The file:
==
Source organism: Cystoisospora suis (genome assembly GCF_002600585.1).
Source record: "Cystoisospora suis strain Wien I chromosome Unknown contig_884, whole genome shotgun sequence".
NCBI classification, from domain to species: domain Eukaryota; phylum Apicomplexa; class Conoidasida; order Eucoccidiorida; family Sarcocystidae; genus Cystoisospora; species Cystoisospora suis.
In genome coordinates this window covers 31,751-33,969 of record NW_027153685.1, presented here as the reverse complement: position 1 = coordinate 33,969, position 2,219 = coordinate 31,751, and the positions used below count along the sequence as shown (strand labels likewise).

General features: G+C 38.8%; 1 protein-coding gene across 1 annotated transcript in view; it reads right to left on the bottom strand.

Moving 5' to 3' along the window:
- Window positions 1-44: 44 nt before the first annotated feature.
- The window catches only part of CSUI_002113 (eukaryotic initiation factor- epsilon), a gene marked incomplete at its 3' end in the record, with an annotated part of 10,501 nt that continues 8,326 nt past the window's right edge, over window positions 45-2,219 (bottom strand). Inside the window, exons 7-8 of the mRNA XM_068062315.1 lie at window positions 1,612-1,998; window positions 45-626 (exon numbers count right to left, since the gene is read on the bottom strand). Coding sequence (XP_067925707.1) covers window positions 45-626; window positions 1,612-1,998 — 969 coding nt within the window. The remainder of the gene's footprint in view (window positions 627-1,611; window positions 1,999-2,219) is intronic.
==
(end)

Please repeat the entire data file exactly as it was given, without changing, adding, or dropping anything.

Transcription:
Source organism: Cystoisospora suis (genome assembly GCF_002600585.1).
Source record: "Cystoisospora suis strain Wien I chromosome Unknown contig_884, whole genome shotgun sequence".
NCBI classification, from domain to species: domain Eukaryota; phylum Apicomplexa; class Conoidasida; order Eucoccidiorida; family Sarcocystidae; genus Cystoisospora; species Cystoisospora suis.
In genome coordinates this window covers 31,751-33,969 of record NW_027153685.1, presented here as the reverse complement: position 1 = coordinate 33,969, position 2,219 = coordinate 31,751, and the positions used below count along the sequence as shown (strand labels likewise).

General features: G+C 38.8%; 1 protein-coding gene across 1 annotated transcript in view; it reads right to left on the bottom strand.

Moving 5' to 3' along the window:
- Window positions 1-44: 44 nt before the first annotated feature.
- The window catches only part of CSUI_002113 (eukaryotic initiation factor- epsilon), a gene marked incomplete at its 3' end in the record, with an annotated part of 10,501 nt that continues 8,326 nt past the window's right edge, over window positions 45-2,219 (bottom strand). Inside the window, exons 7-8 of the mRNA XM_068062315.1 lie at window positions 1,612-1,998; window positions 45-626 (exon numbers count right to left, since the gene is read on the bottom strand). Coding sequence (XP_067925707.1) covers window positions 45-626; window positions 1,612-1,998 — 969 coding nt within the window. The remainder of the gene's footprint in view (window positions 627-1,611; window positions 1,999-2,219) is intronic.